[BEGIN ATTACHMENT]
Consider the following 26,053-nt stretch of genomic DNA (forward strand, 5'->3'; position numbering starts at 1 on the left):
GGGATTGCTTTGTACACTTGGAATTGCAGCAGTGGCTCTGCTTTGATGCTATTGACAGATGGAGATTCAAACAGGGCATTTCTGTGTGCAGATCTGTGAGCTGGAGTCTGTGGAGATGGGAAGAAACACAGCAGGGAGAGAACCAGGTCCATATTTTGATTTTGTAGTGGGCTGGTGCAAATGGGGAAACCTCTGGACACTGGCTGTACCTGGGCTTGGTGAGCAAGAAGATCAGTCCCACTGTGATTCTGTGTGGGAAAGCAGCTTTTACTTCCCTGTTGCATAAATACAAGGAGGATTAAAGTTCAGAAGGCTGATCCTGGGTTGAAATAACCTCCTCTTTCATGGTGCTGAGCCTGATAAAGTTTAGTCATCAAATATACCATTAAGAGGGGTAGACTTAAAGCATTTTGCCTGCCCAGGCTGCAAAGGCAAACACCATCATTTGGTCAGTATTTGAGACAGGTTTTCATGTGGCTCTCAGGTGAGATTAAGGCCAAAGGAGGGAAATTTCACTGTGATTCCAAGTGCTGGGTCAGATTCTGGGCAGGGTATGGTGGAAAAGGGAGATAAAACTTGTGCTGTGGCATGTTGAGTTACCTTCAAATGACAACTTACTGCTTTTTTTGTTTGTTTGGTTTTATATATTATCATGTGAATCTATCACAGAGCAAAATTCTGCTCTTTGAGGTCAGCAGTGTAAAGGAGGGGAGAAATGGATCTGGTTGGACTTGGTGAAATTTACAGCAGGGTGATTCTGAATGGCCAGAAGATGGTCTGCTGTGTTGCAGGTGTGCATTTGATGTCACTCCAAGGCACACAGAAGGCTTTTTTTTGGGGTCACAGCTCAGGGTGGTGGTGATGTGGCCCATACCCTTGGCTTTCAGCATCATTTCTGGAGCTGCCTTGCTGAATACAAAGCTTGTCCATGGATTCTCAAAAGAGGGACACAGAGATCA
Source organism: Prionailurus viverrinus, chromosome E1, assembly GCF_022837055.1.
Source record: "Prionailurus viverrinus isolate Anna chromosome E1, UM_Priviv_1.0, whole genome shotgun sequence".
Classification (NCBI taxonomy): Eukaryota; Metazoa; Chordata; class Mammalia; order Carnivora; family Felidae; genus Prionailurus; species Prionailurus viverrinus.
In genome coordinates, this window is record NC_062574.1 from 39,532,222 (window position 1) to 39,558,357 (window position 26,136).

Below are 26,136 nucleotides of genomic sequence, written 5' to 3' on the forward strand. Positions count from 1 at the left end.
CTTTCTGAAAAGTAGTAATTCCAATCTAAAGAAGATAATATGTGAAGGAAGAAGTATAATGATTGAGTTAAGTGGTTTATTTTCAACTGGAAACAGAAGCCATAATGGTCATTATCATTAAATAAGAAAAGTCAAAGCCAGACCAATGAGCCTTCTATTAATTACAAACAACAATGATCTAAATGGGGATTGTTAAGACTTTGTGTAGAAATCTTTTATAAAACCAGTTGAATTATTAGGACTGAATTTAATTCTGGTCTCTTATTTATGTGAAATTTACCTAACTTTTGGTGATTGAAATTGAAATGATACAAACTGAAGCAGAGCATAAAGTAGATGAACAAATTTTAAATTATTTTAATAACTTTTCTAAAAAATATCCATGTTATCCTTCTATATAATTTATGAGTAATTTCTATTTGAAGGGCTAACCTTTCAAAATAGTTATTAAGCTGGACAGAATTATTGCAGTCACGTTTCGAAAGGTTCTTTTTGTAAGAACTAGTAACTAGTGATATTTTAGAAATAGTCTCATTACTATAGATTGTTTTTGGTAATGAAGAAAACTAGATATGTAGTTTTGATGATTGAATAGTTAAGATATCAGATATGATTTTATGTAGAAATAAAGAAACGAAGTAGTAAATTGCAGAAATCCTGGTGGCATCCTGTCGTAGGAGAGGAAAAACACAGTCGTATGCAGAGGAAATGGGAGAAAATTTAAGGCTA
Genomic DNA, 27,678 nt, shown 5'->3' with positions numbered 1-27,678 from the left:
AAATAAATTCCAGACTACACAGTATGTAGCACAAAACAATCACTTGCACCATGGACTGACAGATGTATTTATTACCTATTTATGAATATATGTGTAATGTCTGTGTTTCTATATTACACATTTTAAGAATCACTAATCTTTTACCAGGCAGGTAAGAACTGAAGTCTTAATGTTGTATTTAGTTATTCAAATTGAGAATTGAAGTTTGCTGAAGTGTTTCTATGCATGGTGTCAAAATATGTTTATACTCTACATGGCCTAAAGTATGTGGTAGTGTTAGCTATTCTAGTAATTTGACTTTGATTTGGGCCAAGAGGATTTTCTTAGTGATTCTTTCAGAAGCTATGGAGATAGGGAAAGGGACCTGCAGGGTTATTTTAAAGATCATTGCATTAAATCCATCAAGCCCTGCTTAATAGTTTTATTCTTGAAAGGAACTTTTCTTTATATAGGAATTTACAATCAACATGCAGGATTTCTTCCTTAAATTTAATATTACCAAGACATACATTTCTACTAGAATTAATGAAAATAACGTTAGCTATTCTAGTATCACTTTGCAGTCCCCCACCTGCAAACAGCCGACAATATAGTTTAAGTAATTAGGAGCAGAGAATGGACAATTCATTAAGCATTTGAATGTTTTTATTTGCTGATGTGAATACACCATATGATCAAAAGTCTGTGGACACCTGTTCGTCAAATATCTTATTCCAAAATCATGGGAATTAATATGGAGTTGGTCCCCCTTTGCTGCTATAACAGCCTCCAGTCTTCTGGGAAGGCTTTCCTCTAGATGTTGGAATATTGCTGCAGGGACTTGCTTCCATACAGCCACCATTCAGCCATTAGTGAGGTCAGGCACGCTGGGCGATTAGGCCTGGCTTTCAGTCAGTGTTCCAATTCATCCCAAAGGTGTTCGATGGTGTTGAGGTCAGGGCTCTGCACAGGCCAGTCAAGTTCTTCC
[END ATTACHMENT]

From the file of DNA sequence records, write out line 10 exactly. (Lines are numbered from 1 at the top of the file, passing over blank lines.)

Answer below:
AAATAAATTCCAGACTACACAGTATGTAGCACAAAACAATCACTTGCACCATGGACTGACAGATGTATTTATTACCTATTTATGAATATATGTGTAATGTCTGTGTTTCTATATTACACATTTTAAGAATCACTAATCTTTTACCAGGCAGGTAAGAACTGAAGTCTTAATGTTGTATTTAGTTATTCAAATTGAGAATTGAAGTTTGCTGAAGTGTTTCTATGCATGGTGTCAAAATATGTTTATACTCTACATGGCCTAAAGTATGTGGTAGTGTTAGCTATTCTAGTAATTTGACTTTGATTTGGGCCAAGAGGATTTTCTTAGTGATTCTTTCAGAAGCTATGGAGATAGGGAAAGGGACCTGCAGGGTTATTTTAAAGATCATTGCATTAAATCCATCAAGCCCTGCTTAATAGTTTTATTCTTGAAAGGAACTTTTCTTTATATAGGAATTTACAATCAACATGCAGGATTTCTTCCTTAAATTTAATATTACCAAGACATACATTTCTACTAGAATTAATGAAAATAACGTTAGCTATTCTAGTATCACTTTGCAGTCCCCCACCTGCAAACAGCCGACAATATAGTTTAAGTAATTAGGAGCAGAGAATGGACAATTCATTAAGCATTTGAATGTTTTTATTTGCTGATGTGAATACACCATATGATCAAAAGTCTGTGGACACCTGTTCGTCAAATATCTTATTCCAAAATCATGGGAATTAATATGGAGTTGGTCCCCCTTTGCTGCTATAACAGCCTCCAGTCTTCTGGGAAGGCTTTCCTCTAGATGTTGGAATATTGCTGCAGGGACTTGCTTCCATACAGCCACCATTCAGCCATTAGTGAGGTCAGGCACGCTGGGCGATTAGGCCTGGCTTTCAGTCAGTGTTCCAATTCATCCCAAAGGTGTTCGATGGTGTTGAGGTCAGGGCTCTGCACAGGCCAGTCAAGTTCTTCC